Glasgow City Arts piece on VIDA BOP
Born in Glasgow, Greer Pester is a visual and social artist who has worked extensively in various community projects both locally and worldwide. Following her graduation in 2010 from Drawing and Painting at Edinburgh College of Art, she undertook a cultural exchange project in Mexico. During this time, Greer experienced the traditional Mexican holiday Dias de los muerto which enabled her to explore Mexican attitudes towards death. The Day of the Dead embraces and celebrates death with family members coming together to remember the passing of loved ones, a stark contrast to the taboo-like-attitude that surrounds death in a Britain. Since her trip to Mexico in 2012, Greer has travelled with her art to Senegal and most recently, St Louis. Collaborating with her sister and fellow artist, Ruby Pester, the duo worked in the artist residential space La maision WAAW on a project examining Play and Siblinghood.
On Friday 25th September, Greer will open a week-long exhibition at Peña. We decided to find out more about her practice and what Vida Bop will entail.
“My work examines and aestheticizes the accumulation of influence in the working process of an artist; taking a 21st century, romantic approach to aspects and contrasts of modern day society. I use recycled material, vintage papers and imagery, colour and patterns with intricate drawing and painting to create graphic landscapes enveloping a pastiche of historical trends and cultural roots.”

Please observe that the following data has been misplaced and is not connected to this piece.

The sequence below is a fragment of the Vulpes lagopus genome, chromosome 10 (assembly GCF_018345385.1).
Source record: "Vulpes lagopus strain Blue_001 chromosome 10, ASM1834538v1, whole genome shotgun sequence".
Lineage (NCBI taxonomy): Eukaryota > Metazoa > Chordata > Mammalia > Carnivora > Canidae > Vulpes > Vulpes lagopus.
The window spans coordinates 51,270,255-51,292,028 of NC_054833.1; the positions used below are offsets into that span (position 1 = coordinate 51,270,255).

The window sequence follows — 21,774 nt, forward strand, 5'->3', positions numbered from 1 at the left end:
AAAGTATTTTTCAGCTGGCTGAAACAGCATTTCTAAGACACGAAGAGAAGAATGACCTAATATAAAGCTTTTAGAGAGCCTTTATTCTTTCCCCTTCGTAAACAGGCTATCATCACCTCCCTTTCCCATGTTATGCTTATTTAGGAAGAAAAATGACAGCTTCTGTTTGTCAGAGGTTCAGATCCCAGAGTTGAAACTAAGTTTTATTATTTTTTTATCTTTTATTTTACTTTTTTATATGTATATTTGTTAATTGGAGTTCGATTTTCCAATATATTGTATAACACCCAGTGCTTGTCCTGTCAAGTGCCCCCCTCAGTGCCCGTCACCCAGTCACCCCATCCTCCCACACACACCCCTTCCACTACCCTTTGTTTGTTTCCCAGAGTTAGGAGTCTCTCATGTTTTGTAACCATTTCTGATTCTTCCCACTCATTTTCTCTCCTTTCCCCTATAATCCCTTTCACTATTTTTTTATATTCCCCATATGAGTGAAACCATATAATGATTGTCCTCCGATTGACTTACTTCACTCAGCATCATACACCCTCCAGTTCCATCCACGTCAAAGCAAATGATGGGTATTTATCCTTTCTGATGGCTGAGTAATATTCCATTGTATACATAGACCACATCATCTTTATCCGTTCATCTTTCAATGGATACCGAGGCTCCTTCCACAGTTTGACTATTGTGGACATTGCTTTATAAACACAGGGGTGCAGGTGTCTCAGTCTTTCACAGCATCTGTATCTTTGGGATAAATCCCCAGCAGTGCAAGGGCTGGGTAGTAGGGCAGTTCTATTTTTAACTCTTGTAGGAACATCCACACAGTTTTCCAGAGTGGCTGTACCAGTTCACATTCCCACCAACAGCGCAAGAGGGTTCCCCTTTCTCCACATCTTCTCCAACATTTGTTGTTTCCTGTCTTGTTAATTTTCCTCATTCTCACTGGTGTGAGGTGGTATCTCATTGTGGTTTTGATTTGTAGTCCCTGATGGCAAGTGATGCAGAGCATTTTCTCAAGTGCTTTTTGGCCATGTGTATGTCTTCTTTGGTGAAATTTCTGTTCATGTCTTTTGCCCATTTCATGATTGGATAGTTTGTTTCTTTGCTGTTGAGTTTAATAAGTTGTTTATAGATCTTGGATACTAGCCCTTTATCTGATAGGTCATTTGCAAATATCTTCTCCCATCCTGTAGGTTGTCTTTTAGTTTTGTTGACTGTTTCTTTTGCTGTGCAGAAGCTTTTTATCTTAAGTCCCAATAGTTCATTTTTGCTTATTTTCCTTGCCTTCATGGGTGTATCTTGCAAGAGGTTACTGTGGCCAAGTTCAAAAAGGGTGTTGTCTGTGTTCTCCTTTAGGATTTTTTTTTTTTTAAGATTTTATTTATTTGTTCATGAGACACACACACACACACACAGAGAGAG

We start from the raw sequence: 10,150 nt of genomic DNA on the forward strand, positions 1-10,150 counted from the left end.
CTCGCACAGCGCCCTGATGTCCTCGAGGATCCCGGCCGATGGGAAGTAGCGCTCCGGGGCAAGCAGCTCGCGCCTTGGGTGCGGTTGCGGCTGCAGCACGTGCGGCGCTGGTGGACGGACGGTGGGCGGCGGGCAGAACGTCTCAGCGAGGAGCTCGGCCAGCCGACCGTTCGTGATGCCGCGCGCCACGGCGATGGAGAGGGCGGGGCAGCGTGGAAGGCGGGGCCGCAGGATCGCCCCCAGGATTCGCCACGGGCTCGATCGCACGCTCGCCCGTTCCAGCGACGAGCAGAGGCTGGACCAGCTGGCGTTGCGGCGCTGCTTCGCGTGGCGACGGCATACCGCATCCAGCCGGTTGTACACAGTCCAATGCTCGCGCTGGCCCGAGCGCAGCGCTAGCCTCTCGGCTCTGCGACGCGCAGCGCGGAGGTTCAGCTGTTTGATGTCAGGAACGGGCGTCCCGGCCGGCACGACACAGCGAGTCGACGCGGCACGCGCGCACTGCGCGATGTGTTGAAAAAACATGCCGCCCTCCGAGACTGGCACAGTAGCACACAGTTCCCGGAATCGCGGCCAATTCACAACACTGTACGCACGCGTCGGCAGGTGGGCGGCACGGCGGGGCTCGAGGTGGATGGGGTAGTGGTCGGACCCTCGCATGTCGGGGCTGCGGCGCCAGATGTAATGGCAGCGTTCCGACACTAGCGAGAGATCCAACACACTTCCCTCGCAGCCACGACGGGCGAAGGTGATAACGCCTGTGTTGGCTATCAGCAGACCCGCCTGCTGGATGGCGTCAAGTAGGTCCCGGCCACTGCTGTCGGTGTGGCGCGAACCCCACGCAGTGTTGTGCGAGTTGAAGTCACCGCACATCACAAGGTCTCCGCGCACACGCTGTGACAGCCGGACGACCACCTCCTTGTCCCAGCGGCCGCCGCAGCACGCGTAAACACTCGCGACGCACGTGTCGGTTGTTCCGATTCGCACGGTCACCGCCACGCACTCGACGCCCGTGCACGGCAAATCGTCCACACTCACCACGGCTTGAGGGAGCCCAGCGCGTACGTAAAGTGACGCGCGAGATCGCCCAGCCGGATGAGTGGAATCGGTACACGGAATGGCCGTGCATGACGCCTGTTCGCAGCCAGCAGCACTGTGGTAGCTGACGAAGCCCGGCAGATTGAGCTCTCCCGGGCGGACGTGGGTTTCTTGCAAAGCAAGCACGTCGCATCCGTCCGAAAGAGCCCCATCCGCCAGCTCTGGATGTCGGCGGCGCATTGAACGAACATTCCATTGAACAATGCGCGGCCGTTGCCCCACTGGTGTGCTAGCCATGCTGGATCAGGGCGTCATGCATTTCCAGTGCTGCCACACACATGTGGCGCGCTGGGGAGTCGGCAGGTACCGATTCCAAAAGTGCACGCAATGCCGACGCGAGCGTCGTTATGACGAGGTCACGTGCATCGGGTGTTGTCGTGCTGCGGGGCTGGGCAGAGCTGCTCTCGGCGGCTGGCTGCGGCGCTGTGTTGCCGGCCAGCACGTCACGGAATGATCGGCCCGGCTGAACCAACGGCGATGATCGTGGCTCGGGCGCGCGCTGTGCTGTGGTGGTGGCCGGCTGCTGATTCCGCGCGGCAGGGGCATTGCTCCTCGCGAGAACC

“In addition to my own work, I am also part a new collective called BOLT. The group unites Scottish artists and arts producers to explore and develop shared practices. It is a place for disciplines to converge and collide, resulting in an energized space for collaborative and engaging art experiences. BOLT aims to find ways of nurturing and connecting with others in the midst of a global, and often isolating society, with efforts to re-invigorate the innate traits that make us feel human and help us to relate to others.”
“For my forthcoming exhibition, ‘Vida Bop’ -(‘Life’ (Spanish) ‘Head'(Wolof)), I will be showing a collection of smaller to larger works, made and inspired from my adventures in Mexico and Senegal. The pieces cover a broad and colourful spread of mediums: from screen printing to intricate polymer clay models, drawing, painting and collage. There will also be some of my hand-painted art jewellery on display, which is an extension of the work I do under the name Archipelaglasgo.”
All the works on display will be for sale with the money that is raised being regenerated into Greer’s next artistic adventure which will see her return to Oaxaca and Mexico City. Here, she intends to design a creative educational outreach package which will raise awareness around food sustainability with First Foods residency. In 2016 she will continue her research around different socially engaged artistic practices in a variety of cultural contexts and will examine developing and established sites in other cities in the Americas. You can follow her adventures and discoveries on her tumblr – http://greerpiensa.tumblr.com/.
Vida Bop opens on Friday the 25th Of September from 7- 9pm until Friday the 2nd of October in Peña.
For more information on Greer’s work visit her website – https://greerpester.com/